THE SCALE EFFECT RECONSIDERED
At the end of World War I, a British Design Panel had been formed to investigate stress and aerofoil performance.44 The Panel’s main concern soon came to focus on scale effect. At its second meeting, after a long discussion, the Panel concluded that the scale effect was important. The Panel decided to state its own opinion formally as soon as possible.45 An RAE group under Wood summarized the relevant experimental research on this subject.46 Wood’s preliminary report noted a considerable difference between full-scale and model data for lift, drag, and center of pressure. It was decided, however, to defer a final recommendation while awaiting the arrival of still more comprehensive data.
After a year of preparation, the RAE group submitted its conclusions on scale effect in February 1923.47 By then, Glauert was actively introducing German aerodynamic theory and the International Trials were taking place. The RAE report included Prandtl corrections to its research data. This application triggered a heated debate first with the Design Panel and then with the Aerodynamics subcommittee. Introducing the RAE report as a part of the general investigation into the scale effect, Panel Chairman William S. Farren highlighted this first use of Prandtl corrections by British researchers. Farren himself was not in favor of the correction, because he considered it scientifically more desirable to compare results of full-scale testing with those of wind tunnel testing modified only through “purely experimental corrections.” Before the meeting, he had consulted two Main Committee members on this matter, and reported their disapproval of the correction to his own Panel members.48 Farren clearly recognized that the question concerned a fundamental principle of experimental procedure.
In response to the Chairman’s comment, Wood stated that the Prandtl correction had already been confirmed by the International Trials and was regarded by the RAE as part of routine wind tunnel experiments. Glauert agreed with Wood, and cited as a parallel case those corrections due to the interference of wires, which had long been regarded as valid. But their arguments were not sufficiently persuasive. R. V. Southwell, Superintendent of the Aerodynamics Department of the NPL, contended that the Prandtl correction should have been applied in a different section of the report. Of the four sections of the RAE report, the first two dealt with results of full-scale and model experiments, the third with the comparison of these two results, and the last with some applications of Prandtl’s theory. He suggested that Prandtl corrections should have been used and discussed in Part 3 instead of Part 2. He added that the NPL would soon be in a position to confirm experimentally the values given for the correction.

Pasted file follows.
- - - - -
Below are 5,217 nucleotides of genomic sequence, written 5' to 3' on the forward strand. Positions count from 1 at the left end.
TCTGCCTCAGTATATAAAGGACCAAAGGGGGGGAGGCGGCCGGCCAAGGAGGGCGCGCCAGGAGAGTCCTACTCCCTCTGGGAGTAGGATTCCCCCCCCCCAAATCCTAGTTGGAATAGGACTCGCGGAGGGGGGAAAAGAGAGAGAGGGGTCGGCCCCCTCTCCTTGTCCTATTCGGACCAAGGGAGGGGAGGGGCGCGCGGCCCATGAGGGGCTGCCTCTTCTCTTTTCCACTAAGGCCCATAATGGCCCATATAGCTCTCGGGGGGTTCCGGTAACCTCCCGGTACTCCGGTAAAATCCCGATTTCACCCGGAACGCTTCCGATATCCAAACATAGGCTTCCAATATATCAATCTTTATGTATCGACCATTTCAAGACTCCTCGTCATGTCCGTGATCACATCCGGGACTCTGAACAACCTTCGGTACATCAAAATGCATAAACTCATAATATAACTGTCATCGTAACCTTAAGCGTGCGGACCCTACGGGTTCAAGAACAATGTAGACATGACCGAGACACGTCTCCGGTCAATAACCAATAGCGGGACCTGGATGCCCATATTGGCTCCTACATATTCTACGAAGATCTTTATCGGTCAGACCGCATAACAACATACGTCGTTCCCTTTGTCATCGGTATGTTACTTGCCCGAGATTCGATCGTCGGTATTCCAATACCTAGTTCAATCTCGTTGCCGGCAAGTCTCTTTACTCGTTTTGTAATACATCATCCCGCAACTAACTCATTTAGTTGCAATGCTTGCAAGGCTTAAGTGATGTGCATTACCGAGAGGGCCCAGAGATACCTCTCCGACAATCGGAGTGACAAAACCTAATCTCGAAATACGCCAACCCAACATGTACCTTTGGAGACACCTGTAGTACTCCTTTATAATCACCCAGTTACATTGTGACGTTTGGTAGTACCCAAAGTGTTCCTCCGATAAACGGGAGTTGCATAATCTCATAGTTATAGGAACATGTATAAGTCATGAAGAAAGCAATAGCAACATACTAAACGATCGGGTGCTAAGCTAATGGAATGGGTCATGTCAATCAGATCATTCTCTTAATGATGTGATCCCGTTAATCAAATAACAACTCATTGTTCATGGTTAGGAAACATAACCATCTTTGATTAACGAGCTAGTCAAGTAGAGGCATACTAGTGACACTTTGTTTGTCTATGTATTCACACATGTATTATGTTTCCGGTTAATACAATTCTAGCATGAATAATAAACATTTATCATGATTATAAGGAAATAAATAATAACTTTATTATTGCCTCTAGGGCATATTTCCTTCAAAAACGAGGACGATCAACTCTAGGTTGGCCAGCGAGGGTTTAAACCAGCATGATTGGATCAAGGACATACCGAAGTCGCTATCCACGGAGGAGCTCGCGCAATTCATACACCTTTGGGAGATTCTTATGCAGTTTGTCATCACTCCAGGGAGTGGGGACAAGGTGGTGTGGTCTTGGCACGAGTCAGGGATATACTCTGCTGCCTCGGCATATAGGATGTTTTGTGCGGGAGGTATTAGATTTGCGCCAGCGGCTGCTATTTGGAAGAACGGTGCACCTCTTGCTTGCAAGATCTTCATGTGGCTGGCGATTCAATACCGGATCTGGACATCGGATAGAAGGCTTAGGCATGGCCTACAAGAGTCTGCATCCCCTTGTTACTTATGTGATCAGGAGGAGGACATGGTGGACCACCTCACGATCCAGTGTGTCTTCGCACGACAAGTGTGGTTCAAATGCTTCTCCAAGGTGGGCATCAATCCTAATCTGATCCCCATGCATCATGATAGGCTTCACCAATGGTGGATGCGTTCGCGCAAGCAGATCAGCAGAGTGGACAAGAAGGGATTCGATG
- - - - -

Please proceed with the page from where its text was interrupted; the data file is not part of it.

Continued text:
The Design Panel deferred judgment on the validity of the application of the Prandtl correction.49 The Aerodynamics subcommittee discussed the matter the following month.50 Despite the Chairman’s initial comment that the application of the Prandtl correction was already standard practice at foreign laboratories, most members of the subcommittee disagreed with the manner of presentation employed by the RAE group. These scientists, including Bairstow, Farren, Jones, and Glazebrook were all emphatically of the opinion that it was undesirable to give figures to which “purely theoretical corrections” have applied. Corrections to raw data were sometimes made, they argued, but “such correction was based upon actual observations, and was not of the same nature as the Prandtl correction.” Southwell called attention to the fact that the application of the Prandtl correction was not yet standard practice at the NPL. He announced that their on-going experiment on a biplane in the four-foot wind tunnel could check the validity of this correction.